KUALA LUMPUR, Nov 15 — G25 took offence today to being labelled “has-beens” by Attorney-General Tan Sri Mohamed Apandi Ali in a recent interview with a local news portal, saying it was unnecessarily offensive of the country’s top lawyer to make such a remark.
In a statement, the group of Malay retired high-ranking civil servants said Mohamed Apandi was under the “delusion” that just because they no longer served the government, they could no longer contribute constructive ideas on good governance.
“With respect to the learned Attorney-General we consider it arrogant, crude and unnecessarily offensive for him to have referred to us as ‘have-beens’,” G25 said.
The group was referring to an article published yesterday by The Malaysian Insider where Mohamed Apandi reportedly took a swipe at G25 for questioning the powers and functions of the AG’s office.
According to the news portal, G25 had previously said it was poor governance to have the AG as the government’s legal adviser as well as the final arbiter on prosecution decisions.
“G25 consists of those have-been government servants, isn’t it? Have-beens. And the person who normally gives statements is one lady by the name of Datuk Noor Farida Ariffin,” Mohamed Apandi reportedly said of G25’s spokesman, according to an excerpt of the interview published on the news site.
“When you ask me that, I’ll answer that with one question. Go back and ask Datuk Noor Farida Ariffin, when you were in the government service, i.e. the AGC (Attorney-General’s Chambers), who was the public prosecutor and A-G? Same person, isn’t it? That has been true since Merdeka. Why didn’t you make noise then?” he continued.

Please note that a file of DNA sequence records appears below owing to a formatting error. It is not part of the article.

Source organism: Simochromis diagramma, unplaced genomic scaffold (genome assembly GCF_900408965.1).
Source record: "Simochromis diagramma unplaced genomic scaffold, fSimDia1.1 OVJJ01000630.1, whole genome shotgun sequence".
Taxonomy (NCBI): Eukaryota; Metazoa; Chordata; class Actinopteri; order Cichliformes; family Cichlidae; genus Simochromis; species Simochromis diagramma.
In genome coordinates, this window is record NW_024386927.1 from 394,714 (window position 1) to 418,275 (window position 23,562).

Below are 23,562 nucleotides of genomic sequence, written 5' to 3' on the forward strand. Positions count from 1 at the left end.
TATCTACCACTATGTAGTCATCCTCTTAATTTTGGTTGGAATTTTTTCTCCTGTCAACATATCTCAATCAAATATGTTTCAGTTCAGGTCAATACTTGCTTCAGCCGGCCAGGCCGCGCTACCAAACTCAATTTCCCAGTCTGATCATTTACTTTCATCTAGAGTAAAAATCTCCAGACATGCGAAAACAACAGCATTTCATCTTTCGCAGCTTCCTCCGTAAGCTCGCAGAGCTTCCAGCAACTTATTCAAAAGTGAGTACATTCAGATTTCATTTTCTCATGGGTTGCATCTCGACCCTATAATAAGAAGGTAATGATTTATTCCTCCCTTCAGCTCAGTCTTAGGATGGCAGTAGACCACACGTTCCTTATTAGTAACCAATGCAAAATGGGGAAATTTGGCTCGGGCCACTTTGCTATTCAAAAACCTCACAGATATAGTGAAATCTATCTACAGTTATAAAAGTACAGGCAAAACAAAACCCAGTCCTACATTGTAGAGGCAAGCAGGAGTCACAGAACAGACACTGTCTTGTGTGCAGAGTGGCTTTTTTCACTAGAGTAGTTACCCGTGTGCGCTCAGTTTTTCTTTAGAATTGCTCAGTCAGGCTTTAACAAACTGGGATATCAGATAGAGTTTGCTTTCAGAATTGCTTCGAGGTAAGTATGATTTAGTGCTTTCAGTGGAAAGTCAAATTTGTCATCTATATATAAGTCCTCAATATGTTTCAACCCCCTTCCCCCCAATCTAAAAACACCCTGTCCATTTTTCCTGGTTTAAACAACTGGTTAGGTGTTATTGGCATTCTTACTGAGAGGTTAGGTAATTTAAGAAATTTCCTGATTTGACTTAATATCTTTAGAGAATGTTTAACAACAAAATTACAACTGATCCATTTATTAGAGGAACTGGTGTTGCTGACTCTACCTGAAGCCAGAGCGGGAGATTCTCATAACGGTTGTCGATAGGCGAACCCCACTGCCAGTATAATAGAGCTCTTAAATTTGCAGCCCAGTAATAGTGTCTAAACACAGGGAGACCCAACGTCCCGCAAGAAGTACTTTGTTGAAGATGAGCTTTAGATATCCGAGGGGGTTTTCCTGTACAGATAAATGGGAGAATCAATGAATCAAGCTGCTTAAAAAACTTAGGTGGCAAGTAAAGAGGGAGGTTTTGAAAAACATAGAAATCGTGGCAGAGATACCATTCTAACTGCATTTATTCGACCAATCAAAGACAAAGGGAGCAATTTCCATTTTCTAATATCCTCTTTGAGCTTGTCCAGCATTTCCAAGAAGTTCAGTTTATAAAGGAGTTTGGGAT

But G25 told Mohamed Apandi that the comments on the AG’s role and another suggestion that the office of “director of public prosecutions” be created to better streamline the AG’s duties, had not been issued by Noor Farida alone but collectively by its members.
“Thus it is unfair and uncalled for the Attorney-General to have singled out Datuk Noor Farida in his criticism of our press statement,” the group said.
G25 also said it was inaccurate for Mohamed Apandi to suggest that the role of the AG in other Commonwealth nations were the same.
“With respect, surely the learned Attorney-General cannot be ignorant of the legal developments that had taken place in developed Commonwealth countries,” it said, naming countries like England and Wales, Canada, Australia and New Zealand as some examples.
In these countries, the AGs have either by statute or by convention ceased to exercise powers of prosecution, with such powers being vested in the “director of public prosecutions” who works independently of the AG, the group said.
“In some jurisdictions, the role of the Attorney-General regarding prosecutions, if at all, has become merely supervisory in nature,” G25 continued.